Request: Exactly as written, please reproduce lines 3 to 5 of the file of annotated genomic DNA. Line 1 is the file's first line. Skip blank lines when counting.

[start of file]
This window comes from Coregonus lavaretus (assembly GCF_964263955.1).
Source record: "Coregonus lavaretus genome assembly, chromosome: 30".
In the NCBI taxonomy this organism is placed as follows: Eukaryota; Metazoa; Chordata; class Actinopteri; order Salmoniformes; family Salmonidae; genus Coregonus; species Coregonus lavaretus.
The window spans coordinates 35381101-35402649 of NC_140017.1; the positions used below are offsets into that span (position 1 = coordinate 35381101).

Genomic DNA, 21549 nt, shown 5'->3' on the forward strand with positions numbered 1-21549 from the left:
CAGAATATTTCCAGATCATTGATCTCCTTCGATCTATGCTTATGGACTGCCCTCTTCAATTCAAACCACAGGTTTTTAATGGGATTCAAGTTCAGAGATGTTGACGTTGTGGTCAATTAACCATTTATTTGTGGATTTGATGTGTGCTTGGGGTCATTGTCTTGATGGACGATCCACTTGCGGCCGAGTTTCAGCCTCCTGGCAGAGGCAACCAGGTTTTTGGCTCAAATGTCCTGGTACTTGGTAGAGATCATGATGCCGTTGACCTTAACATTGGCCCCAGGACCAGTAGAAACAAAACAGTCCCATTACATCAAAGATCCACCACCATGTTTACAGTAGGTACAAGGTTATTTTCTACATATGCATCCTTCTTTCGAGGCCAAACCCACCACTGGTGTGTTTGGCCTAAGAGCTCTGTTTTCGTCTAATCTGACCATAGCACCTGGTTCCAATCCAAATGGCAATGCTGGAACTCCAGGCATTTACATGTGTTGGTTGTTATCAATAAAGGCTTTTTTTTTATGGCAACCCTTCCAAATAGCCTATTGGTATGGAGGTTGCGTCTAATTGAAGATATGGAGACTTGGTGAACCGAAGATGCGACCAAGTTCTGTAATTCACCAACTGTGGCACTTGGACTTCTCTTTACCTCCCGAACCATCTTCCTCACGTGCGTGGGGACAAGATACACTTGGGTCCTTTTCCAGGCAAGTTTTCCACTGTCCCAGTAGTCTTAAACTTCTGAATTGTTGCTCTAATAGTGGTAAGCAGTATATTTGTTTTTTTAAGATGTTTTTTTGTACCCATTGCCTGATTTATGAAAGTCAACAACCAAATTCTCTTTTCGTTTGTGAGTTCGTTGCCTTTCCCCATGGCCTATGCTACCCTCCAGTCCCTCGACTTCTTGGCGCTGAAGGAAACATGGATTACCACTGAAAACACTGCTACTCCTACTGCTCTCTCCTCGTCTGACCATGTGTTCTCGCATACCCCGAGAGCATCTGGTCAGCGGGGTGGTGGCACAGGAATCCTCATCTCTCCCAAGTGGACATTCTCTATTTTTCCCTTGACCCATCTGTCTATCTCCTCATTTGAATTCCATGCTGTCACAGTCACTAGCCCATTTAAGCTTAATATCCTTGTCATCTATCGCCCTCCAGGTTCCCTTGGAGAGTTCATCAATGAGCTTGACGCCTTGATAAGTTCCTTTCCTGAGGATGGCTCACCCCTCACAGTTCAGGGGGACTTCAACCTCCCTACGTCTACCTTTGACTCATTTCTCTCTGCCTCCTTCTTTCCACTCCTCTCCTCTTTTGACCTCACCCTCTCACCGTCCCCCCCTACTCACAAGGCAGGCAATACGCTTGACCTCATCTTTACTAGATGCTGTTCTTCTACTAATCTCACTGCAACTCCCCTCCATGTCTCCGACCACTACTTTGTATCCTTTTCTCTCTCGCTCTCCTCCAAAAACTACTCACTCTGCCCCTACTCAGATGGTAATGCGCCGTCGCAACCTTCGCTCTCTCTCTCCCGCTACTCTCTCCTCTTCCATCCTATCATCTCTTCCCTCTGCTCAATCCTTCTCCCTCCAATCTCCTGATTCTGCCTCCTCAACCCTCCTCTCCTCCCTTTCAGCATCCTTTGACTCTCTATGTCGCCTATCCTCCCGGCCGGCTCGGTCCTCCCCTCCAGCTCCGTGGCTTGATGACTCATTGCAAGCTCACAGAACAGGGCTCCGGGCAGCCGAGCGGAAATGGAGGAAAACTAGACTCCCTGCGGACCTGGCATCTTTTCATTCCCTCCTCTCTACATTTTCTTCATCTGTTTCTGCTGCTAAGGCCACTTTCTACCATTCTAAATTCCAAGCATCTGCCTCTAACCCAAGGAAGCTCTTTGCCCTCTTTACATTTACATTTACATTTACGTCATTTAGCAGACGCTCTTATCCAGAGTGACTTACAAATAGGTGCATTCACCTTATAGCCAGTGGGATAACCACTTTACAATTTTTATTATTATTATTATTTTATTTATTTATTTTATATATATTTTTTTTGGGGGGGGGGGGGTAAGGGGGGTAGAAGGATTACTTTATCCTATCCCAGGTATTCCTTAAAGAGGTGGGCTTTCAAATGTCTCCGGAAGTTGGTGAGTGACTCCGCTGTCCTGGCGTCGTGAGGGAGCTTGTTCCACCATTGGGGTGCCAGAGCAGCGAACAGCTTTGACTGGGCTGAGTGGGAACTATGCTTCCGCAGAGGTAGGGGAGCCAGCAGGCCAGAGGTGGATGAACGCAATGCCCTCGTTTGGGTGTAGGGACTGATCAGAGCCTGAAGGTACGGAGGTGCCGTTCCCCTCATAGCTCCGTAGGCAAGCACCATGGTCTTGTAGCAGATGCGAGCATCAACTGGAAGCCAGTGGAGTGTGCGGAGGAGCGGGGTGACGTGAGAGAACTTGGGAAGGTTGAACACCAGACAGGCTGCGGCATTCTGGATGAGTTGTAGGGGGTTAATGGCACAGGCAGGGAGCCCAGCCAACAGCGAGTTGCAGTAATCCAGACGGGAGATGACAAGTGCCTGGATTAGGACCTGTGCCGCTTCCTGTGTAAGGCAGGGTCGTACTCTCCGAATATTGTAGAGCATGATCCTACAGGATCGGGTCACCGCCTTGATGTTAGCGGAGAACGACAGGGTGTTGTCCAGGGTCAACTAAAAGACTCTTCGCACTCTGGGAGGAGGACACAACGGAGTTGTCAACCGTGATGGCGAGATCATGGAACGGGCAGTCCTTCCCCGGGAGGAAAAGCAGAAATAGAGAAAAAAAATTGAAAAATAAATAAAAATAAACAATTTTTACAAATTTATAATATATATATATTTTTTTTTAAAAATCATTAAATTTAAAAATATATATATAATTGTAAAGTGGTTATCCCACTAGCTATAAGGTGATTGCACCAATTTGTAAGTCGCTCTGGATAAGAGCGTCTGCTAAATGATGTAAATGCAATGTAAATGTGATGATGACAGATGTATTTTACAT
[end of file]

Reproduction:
In the NCBI taxonomy this organism is placed as follows: Eukaryota; Metazoa; Chordata; class Actinopteri; order Salmoniformes; family Salmonidae; genus Coregonus; species Coregonus lavaretus.
The window spans coordinates 35381101-35402649 of NC_140017.1; the positions used below are offsets into that span (position 1 = coordinate 35381101).

Genomic DNA, 21549 nt, shown 5'->3' on the forward strand with positions numbered 1-21549 from the left: